This Drinking Habit Could Increase Your Risk of COVID-19, New Research Suggests
While you may tend to sip on a glass of wine at the end of the day or enjoy grabbing a pint of beer with your friends on occasion, it is good to be aware of the various reasons to avoid overindulging on too much alcohol. Regularly consuming an excessive amount of alcohol can lead to liver disease, heart disease, stroke, and cancer, according to the Centers for Disease Control and Prevention. On top of that, a new study has now found that binge drinking can increase your risk of being infected with COVID-19.
The study, which was published recently in Drug and Alcohol Dependence, involved researchers taking a look at seven groups of women in their 20s who reported comparable habits both before and after the COVID-19 pandemic began. These habits included using cannabis and binge drinking alcohol, as well as smoking cigarettes and e-cigarettes. The researchers also noted if and how these particular habits may have changed throughout the pandemic as well as instances of COVID-19 infection within the groups of participants.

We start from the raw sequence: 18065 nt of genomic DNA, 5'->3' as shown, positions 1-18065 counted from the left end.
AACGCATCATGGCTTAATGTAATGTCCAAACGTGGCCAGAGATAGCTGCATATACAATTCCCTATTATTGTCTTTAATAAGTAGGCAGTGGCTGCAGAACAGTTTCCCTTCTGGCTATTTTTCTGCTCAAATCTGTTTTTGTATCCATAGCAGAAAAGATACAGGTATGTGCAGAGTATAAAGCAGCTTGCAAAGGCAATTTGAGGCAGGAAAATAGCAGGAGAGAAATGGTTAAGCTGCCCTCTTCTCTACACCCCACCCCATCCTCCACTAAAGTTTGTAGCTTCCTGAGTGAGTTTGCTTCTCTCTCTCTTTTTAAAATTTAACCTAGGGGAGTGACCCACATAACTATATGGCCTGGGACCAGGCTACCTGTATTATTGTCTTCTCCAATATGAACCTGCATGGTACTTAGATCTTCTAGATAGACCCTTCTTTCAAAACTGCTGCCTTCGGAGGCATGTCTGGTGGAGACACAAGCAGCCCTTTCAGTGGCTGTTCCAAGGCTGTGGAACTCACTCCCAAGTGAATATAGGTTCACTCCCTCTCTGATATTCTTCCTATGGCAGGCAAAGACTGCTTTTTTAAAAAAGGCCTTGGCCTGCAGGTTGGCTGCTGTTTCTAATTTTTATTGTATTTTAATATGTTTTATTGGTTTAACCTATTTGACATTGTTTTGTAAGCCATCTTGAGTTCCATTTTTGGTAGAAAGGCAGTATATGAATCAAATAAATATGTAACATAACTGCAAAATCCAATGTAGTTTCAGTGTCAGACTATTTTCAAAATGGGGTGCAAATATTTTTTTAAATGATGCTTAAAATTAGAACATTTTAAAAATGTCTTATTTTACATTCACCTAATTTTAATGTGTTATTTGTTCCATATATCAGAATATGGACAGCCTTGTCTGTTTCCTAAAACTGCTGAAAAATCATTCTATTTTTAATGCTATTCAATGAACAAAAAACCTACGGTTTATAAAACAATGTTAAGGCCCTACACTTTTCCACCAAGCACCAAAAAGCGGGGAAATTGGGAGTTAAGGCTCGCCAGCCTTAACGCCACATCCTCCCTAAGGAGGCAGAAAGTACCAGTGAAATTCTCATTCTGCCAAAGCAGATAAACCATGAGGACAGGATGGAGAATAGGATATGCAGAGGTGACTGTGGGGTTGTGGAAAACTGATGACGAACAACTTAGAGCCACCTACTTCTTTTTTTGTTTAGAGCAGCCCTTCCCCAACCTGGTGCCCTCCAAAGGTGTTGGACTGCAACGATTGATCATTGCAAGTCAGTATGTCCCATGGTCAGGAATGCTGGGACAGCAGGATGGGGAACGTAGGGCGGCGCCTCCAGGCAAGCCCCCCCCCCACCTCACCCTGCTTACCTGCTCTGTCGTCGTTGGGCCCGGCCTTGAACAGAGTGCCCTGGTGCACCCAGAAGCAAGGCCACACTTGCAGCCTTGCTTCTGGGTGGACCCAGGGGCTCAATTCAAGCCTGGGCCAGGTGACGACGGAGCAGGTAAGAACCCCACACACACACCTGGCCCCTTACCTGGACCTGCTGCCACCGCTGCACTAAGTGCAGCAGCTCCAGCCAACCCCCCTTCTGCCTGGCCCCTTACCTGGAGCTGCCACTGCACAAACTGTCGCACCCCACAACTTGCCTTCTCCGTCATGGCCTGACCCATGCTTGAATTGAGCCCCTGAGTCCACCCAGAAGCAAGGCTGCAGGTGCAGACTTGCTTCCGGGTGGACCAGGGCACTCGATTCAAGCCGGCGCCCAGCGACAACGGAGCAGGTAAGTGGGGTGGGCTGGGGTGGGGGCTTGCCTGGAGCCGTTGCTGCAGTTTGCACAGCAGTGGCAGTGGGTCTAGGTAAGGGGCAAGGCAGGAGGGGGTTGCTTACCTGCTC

The research results showed that women between 25 and 28 years old were more likely to end up with COVID-19 if they consumed four or more drinks of alcohol per sitting.
Read on to learn more about the findings of this study, and for more COVID-19 info check out Surprising Side Effects From COVID.
"Our research shows that when young women binge drink, they're also heightening their risk of contracting COVID-19," said corresponding study author Tammy Chung, a professor of psychiatry and director of the Center for Population Behavioral Health at the Rutgers Institute for Health, Health Care Policy, and Aging Research, according to EurekAlert!
Chung explains that "[t]his can be due to several factors associated with binge drinking, such as being less vigilant in using preventive behaviors such as social distancing when intoxicated."
While noting that the study acknowledges its "limitations," Dana Ellis Hunnes PhD, MPH, RD, senior clinical dietitian at UCLA Medical Center, assistant professor at UCLA Fielding School of Public Health, and author of Recipe for Survival, tells Eat This, Not That!, "we do know alcohol is associated with disinhibition in many aspects."
Specifically, although this particular study focused on the drinking habits of women who were in a certain age range, and how their associated behavior potentially led to COVID-19 infection, Hunnes notes that "we also know, on average, men tend to engage in more risky drinking behaviors than women." Because of that, Hunnes explains that "it may be possible to extrapolate" when it comes to how the findings might also apply to the rest of the population.
Regardless of the limitations of this study, its findings can be helpful in understanding a bit more about the potential dangers of binge drinking. While drinking in moderation on occasion is oftentimes perfectly safe, having four or more drinks during one sitting may have a multitude of health consequences.